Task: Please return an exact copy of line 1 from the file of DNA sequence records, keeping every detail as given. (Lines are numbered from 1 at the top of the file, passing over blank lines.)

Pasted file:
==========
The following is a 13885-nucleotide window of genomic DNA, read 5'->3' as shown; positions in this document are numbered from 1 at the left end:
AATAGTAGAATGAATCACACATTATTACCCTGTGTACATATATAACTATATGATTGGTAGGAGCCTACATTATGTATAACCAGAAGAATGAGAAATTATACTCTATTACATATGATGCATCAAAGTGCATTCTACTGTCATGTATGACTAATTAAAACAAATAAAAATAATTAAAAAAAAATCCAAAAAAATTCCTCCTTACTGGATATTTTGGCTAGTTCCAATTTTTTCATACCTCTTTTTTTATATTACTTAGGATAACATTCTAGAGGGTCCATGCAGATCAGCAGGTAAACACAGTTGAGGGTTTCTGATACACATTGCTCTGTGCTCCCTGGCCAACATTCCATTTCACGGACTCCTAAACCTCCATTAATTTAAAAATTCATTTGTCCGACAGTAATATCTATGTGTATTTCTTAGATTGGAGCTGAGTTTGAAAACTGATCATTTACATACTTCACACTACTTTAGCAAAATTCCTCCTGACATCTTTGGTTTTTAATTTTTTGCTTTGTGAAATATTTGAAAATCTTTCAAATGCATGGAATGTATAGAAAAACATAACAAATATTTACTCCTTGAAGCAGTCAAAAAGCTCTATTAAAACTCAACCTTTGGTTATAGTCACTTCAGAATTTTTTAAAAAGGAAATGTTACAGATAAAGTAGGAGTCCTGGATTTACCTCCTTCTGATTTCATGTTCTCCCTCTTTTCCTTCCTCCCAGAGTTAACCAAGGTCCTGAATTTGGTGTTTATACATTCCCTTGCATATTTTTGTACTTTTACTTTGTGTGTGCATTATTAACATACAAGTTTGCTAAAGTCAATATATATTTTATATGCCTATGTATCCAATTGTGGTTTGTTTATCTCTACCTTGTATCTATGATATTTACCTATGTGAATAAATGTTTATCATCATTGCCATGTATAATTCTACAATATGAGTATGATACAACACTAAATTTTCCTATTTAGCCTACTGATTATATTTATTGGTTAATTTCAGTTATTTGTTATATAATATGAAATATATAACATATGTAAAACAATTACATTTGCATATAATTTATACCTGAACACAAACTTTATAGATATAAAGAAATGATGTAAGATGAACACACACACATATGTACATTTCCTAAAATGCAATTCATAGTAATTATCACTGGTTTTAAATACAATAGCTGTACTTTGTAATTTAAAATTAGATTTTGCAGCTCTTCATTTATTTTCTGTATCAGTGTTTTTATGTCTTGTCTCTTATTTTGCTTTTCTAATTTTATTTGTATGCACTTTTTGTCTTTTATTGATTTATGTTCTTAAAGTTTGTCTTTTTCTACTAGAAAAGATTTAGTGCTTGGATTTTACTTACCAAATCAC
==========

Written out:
The following is a 13885-nucleotide window of genomic DNA, read 5'->3' as shown; positions in this document are numbered from 1 at the left end: